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We use our confluence with anonymous read access throughout our company. About 75 users have named logins, for write access, and another 175 or so have only read access through anonymous, like documentation or announcements.
Now there's a request to create a space for collaboration with external companies, but these should not be able to access all the anonymously available content, just their new collaboration space.
We can identify them by coming in over our VPN IP range or via outside https access, both different IPs than our internal network.
Is there a way to restrict anonymous usage based on the client IP? Either whitelist or blacklist?
(posted this while logged in with the wrong company account)
PS: Please note that this is different from the question "https://answers.atlassian.com/questions/184476."
Not with Confluence, it really doesn't care where the access is coming from (it shouldn't have to either, it's job is not network control)
You should control this at a network level, using the proxy and/or firewall between Confluence and the outside world.
No, I'm sorry, you simply can't expect an application (that isn't dedicated to network control) to do this. IP addressing is a function of your network (and I should point out, a doddle to spoof and bypass). Confluence's permissions are based entirely on who you are, not where you appear to come from. You need to do this with something that is designed to do it, not at the application level where it's far too late.
It's not about network control, it's about content control. Confluence does have mechanisms to allow/disallow viewing of pages. The knows I know are based on anonymous access and user logins, and my question is, if there is an option, or a way to implement it, to work with IP ranges, combined with the possibilities above. A proxy/firewall would not be able to distinguish between a confluence-logged-in user, and anonymous access. As many pages and other resources are internally managed by IDs, it's also nearly impossible to set up some kind of block for specific URLs, as managing a whiteliste would include to add every resource id ever added to the space. (Sorry Nic, was just in between changing to my username when your reply came, did not want to puzzle you)
Sorry, but cannot see how a network-only solution could work here. Allowing access only to my local network would be no problem. Allowing access only to outsiders, even that would be no problem. But: As soon as I allow any, outside or inside, access to my confluence instance, all anonymous content can be read. As mentioned above, due to ID usage, a simple block regexp or whitelist would not work. So the network connection would have to be aware of the content delivered and it's storage in the database, or logged in user, and that's application level. Now, we do have outside access, and limit that by http (apache reverse) authentication. But as soon as someone is through this proxy auth, and does not log into confluence, he can read everything anonymously. And I cannot get rid of anonymous access, because for one we don't have the neccessary licenses, but even more sincere, we use confluence as starting page on all clients, PC, iPads, otherwise, allowing access to information and web based applications to workers outside, without the need to login. A neccessity to login would not be acceptable for them.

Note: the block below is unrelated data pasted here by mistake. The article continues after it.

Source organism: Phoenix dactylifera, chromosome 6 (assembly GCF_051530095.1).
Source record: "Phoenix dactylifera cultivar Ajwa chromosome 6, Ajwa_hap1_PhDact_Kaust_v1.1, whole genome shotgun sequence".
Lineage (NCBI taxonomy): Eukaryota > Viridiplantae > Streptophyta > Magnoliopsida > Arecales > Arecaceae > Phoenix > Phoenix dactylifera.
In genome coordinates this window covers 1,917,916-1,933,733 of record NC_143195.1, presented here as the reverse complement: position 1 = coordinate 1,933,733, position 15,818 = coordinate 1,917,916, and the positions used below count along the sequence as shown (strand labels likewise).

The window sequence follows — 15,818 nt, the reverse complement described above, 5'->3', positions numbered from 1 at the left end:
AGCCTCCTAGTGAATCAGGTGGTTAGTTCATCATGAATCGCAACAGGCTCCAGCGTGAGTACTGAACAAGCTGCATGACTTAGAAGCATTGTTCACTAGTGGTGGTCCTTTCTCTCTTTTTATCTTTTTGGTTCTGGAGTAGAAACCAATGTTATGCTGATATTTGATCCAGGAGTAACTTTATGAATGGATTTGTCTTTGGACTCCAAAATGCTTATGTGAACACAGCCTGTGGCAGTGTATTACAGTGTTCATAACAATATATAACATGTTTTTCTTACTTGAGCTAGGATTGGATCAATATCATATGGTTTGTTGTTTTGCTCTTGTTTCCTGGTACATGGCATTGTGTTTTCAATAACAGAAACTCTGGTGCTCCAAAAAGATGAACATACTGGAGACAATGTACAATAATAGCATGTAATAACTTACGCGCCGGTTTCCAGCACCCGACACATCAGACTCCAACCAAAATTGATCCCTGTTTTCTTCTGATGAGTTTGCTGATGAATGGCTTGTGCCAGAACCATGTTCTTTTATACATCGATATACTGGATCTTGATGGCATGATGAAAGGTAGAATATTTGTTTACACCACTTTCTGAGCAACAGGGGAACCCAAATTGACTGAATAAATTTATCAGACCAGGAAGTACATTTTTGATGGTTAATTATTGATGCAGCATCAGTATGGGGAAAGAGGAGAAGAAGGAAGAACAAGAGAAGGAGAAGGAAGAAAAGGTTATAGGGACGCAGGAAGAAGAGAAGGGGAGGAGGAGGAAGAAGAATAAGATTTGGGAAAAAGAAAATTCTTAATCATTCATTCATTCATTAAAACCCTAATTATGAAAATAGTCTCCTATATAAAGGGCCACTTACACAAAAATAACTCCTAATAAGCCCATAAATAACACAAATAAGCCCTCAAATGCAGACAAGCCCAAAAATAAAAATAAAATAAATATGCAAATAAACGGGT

And as I stated already, you can't do IP access control at an application level - a) it's too late, and b) Confluence doesn't have the code for it (because it would need to re-implement a whole network security system). The network does NOT need to be aware of content or any of the rest - it only needs to be aware of the source and destination of the exchange of data, along with an authentication to say "although this person is on a restricted IP, they are allowed to reach Confluence" Sounds to me like you need to require authentication to get into your network, even if Confluence remains completely anonymously accessible.
Yes, we do have that in place: From outside the company, you need to authenticate to access Confluence - or to be more technical: to access the Port 443 on your confluence instance. But as soon as you have access to that port, the network alone can not determine whether you are anonymous or logged in user. It will show anonymous content to everyone. Goal is to have anonymous access from our local network, and no anonymous access from outside. If the answer is, that Confluence can not do that, and cannot be modified (by server administrator and local programmer) do to that, so be it. But "do it on the network level" does not fit the problem, unfortunately.
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